I don’t often make structural changes and clean-ups at Heterodoxology. One of the results is that the blogroll is not always up to date. I won’t claim that it is now either, but at least I have made an attempt to update it ever so slightly. You will now find a basic classification of blog categories (not quite happy with it, but it’ll have to do for now): history of science, religious studies, esoterica/pagan, skeptical, and academic miscellany.
A few blogs and websites have been added, especially to the history of science and religious studies sections. Notably, Rebekah Higgitt’s excellent teleskopos blog should have been added a long time ago; now it is, accompanied by the blog she runs on The Guardian’s website together with Vanessa Heggie, The H Word. (By the way, congratulations and a great kudos are in order for spreading good history of science blogging to mainstream news channels!)
In the religious studies section, I have added Alin Suciu’s excellent blog on everything patristic, Coptic, and apocryphal. I recently reblogged the post he published with Hugo Lundhaug on the so-called Jesus’ Wife fragment – if you liked that, you should also go and check out their latest post on the same theme, featuring some serious detective work. Other newcomers in the religious studies section are Critical Religion, run by Timothy Fitzgerald and his team at the University of Stirling, and The Immanent Frame.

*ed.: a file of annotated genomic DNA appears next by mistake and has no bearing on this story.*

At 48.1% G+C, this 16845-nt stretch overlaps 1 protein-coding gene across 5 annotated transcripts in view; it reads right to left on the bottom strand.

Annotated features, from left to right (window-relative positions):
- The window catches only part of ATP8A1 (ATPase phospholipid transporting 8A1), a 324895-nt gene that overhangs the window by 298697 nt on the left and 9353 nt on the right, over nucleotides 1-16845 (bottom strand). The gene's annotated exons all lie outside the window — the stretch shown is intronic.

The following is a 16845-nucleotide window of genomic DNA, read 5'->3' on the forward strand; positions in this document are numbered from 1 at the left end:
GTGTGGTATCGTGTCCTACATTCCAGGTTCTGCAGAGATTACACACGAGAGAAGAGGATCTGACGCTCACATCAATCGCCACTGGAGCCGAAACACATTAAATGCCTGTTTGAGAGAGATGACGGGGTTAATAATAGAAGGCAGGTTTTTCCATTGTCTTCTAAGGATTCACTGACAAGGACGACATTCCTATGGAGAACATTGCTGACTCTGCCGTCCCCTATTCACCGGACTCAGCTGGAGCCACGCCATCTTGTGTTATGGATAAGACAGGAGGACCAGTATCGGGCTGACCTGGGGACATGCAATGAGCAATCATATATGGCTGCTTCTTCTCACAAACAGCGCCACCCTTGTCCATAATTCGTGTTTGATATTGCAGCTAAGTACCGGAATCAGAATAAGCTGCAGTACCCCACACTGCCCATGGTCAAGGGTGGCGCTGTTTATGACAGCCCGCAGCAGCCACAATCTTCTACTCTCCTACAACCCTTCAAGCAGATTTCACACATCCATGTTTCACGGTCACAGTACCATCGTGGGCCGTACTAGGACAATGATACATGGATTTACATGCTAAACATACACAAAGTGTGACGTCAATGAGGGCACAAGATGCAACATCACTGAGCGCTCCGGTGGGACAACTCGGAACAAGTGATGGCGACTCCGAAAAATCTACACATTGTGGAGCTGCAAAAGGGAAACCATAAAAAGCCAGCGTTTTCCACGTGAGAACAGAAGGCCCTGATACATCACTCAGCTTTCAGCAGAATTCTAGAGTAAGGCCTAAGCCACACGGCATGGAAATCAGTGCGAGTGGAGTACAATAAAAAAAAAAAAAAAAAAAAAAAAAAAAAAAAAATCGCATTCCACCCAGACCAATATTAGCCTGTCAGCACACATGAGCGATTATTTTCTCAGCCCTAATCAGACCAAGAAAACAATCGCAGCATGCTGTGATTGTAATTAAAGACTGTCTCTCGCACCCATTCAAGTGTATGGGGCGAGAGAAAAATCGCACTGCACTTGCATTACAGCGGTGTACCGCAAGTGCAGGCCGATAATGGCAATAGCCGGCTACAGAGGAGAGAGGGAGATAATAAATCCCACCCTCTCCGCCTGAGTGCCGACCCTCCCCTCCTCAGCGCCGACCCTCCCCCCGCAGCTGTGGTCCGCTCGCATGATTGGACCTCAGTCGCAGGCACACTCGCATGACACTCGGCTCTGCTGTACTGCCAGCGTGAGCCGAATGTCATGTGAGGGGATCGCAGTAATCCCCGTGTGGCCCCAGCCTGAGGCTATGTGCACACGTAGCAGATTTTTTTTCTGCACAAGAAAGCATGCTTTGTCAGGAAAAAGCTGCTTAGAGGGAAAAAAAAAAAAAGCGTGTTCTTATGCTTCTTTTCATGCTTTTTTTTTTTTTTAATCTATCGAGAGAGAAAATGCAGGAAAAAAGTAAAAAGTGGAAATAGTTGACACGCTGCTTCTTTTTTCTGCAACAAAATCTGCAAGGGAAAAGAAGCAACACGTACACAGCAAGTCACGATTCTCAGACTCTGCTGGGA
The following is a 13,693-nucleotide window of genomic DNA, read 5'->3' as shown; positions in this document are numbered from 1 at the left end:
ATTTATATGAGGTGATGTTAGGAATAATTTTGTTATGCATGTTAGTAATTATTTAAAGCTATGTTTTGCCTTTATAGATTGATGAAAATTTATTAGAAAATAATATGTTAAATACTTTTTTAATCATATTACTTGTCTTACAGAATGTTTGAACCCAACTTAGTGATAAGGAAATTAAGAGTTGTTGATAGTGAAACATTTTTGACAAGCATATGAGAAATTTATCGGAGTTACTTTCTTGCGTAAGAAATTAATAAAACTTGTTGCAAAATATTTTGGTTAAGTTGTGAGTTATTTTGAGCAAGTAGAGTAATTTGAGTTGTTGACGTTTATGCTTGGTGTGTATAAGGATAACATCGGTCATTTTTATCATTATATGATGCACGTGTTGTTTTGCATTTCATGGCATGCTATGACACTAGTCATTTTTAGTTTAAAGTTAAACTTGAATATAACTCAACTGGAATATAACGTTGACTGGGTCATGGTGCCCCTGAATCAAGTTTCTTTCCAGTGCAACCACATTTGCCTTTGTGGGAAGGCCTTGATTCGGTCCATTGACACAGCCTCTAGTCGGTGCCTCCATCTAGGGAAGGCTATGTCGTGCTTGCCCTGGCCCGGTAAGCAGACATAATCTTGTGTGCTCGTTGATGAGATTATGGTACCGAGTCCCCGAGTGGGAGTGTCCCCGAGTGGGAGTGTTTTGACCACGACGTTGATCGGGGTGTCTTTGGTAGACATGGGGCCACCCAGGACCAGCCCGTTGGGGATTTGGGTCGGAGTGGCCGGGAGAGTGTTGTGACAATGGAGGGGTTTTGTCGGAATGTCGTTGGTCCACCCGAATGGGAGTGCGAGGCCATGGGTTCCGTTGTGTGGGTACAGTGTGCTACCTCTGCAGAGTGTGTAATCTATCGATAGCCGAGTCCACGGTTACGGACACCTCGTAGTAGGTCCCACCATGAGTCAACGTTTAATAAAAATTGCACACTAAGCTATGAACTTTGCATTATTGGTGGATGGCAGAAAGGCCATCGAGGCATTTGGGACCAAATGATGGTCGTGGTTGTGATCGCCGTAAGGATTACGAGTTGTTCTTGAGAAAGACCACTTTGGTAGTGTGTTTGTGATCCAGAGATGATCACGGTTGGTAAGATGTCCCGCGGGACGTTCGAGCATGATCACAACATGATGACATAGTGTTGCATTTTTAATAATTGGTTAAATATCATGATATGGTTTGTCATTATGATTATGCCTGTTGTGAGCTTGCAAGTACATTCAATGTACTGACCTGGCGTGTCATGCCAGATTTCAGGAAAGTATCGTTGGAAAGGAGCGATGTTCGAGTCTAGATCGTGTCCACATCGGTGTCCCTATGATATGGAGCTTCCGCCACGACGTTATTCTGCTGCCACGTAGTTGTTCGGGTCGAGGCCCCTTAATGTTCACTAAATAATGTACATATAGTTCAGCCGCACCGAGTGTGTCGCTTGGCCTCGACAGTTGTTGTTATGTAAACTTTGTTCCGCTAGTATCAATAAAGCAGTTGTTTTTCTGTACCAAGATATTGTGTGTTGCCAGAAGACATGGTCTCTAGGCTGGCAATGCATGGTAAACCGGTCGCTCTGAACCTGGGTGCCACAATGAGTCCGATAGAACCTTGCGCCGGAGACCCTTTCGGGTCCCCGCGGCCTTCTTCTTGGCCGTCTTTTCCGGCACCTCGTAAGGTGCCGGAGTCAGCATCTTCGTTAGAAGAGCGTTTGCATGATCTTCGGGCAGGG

Finally, in the miscellany section, I have added Wouter Hanegraaff’s new blog, Creative Reading, dedicated to reviving a lost virtue of the academy: thoughtful reading. It already has some very interesting posts up, including a nice tirade against a recent “historical” (it really isn’t, in any professional sense at least) volume on “the unconscious” in 19th century German thought – pointing out some serious cases of presentism, not dissimilar to cases previously noted here in relation to the historiography of Mesmerism and animal magnetism. Wouter’s most recent post was on the curious case of the biblical scholar John Marco Allegro, who committed academic suicide in 1970 by exploring the psychedelic origins of Christianity in The Sacred Mushroom and the Cross. Worth checking out.